The 2 Big Reasons Why Your Loved Ones Give You Terrible Career Advice was originally published on The Muse, a great place to research companies and careers. Click here to search for great jobs and companies near you.
For most of us, our first experience with career advice comes from one source: our parents. As we go through life, the people who have the most interest in the direction we take with our careers continue to be those who are closest to us, like our significant others, friends, mentors, and professors.
Yet, in my experience as a career coach, I can tell you that the tips (and yes, pressure) that come from loved ones can be terrible career advice, particularly when it comes to that big picture question of: “What should I be doing with my life?”
1. They Project Their Experiences
My mom switched from teaching to accounting about a decade into her professional life. It was a wonderful move for her, and she has had a high level of satisfaction and success with this second career path. Based on this experience, my well-intentioned parents pointed me toward accounting, with the idea that it would also be a great fit for me. (It wasn’t.)
I’ve seen too many people experience something similar: Someone they love keeps pouring on suggestions that have absolutely nothing to do with what they want for their careers.
“Why would you want to go back to work after having kids when you don’t have to?”
“You’ll get bored of that subject matter after a year!”
“Working so many hours always leads to burnout!”
In each case, the guidance had more to do with person providing it than the person receiving it. Just ask that new mom who truly wanted to get back to a job she loved, the social media marketer who still finds the work really compelling, or the individual who thrives on long hours at this point in his career.
The truth is: People are different. Maybe your parent or mentor or would personally hate whatever choice you’re making—but that doesn’t mean you will.
If someone keeps questioning your choice or hammering his or her advice, it’s OK to say, “I really appreciate you taking the time to share your personal experience with me. I’ve carefully considered my options, and I’m really excited about this choice. I’d love to hear more about [change the subject].”
2. They’re Biased Toward “Safe” Career Paths
Most people have a natural desire to protect the people they love. This instinct is highly beneficial around small children, who, if left to their own devices, could walk into traffic without looking or play with matches. But you’re not a small child: You’re an adult who is putting himself or herself out there.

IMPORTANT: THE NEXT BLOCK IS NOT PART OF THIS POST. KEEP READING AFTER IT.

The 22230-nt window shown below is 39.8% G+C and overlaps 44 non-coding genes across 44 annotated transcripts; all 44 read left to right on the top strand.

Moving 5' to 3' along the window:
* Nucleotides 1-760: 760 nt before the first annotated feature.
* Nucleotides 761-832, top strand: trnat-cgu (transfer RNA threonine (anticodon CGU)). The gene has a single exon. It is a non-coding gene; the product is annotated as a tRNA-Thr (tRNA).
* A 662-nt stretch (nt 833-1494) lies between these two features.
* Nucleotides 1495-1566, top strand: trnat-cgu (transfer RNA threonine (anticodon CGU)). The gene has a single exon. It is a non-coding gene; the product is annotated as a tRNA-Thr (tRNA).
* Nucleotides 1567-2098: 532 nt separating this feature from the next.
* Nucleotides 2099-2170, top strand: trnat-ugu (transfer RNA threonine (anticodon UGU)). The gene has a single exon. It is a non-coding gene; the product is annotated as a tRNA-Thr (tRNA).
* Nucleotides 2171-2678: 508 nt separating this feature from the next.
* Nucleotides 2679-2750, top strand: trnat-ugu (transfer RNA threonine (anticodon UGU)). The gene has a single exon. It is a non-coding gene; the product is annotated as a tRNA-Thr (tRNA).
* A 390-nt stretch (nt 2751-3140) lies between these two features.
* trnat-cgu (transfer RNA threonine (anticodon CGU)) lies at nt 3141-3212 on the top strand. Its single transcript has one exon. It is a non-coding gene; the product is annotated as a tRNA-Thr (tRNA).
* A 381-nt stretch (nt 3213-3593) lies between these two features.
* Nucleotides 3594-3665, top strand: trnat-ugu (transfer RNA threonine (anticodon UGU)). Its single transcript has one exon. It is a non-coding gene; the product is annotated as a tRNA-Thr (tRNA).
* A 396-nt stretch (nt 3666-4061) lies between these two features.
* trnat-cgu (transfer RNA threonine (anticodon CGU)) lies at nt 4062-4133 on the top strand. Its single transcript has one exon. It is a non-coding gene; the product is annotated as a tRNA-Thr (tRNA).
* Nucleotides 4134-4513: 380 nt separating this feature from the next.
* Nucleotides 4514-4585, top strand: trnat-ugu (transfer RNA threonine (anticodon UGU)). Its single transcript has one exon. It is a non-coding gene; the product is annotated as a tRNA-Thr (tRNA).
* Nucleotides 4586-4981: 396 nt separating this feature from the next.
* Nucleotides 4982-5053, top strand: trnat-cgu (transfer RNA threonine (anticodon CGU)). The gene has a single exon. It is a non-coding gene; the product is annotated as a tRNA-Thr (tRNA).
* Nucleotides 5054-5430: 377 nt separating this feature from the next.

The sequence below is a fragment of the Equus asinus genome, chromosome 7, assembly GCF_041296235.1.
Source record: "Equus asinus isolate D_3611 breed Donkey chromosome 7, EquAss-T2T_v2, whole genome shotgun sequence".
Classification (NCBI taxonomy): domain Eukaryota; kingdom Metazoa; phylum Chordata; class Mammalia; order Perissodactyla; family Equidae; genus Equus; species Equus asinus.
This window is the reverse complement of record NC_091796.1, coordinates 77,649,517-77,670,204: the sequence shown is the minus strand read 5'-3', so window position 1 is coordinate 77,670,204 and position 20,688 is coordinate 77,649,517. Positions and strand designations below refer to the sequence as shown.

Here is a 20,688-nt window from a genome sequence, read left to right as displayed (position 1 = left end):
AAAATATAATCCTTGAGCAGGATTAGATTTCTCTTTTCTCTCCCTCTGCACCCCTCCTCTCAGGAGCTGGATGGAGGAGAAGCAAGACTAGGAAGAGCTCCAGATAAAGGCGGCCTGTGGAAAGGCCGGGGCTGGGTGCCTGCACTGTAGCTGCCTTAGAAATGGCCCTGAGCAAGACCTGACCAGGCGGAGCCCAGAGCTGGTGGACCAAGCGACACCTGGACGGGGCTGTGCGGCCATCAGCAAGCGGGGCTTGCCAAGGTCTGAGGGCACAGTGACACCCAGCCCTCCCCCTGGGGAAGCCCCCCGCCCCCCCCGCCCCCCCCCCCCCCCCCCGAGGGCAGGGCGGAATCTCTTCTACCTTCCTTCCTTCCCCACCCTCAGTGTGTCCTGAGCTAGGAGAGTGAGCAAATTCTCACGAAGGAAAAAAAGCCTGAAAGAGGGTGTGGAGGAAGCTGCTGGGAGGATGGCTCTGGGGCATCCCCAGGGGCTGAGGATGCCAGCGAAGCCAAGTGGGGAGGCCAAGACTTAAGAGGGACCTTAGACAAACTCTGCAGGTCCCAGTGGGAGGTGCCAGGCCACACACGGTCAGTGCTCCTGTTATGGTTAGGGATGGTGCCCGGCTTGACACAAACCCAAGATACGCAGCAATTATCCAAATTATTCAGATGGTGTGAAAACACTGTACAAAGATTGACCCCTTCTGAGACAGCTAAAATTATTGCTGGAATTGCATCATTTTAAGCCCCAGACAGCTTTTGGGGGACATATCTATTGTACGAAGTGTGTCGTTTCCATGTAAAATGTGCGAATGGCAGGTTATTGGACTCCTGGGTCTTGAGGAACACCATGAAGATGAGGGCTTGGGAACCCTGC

Developing a well-fitting career path often involves putting some skin in the game, being willing to face rejection or failure, making mistakes, and learning along the way. In other words, a great career path will mean getting hurt at times, so that you can learn important lesson. Advice that stems from an attempt to protect you from this natural (and sometimes painful) progression of career development is well-meaning, but ultimately flawed. It can wind up doing more harm than good.
For example, one of my clients was instructed to pursue government work solely on the basis of the perceived stability of the positions. But she was someone who thrived on creativity and wilted at the idea of bureaucracy, so this was not the culture for her.
One way to deal with this kind of advice is to thank your nearest and dearest for caring so deeply, and then remind him or her that no job is 100% safe. Moreover, if you work in a field you really have no interest in, you’re less likely to want to put in the time and effort necessary to advance. Finally, remind him or her that even if you work somewhere that isn’t right for you, you’ll still benefit from the experience.
It’s natural for those closest to us to have opinions about our career decisions. Just remember that at the end of the day it’s your life. You’re the one who actually deals with the consequences and benefits of any given career choice. With that in mind, your opinion is the one that matters most.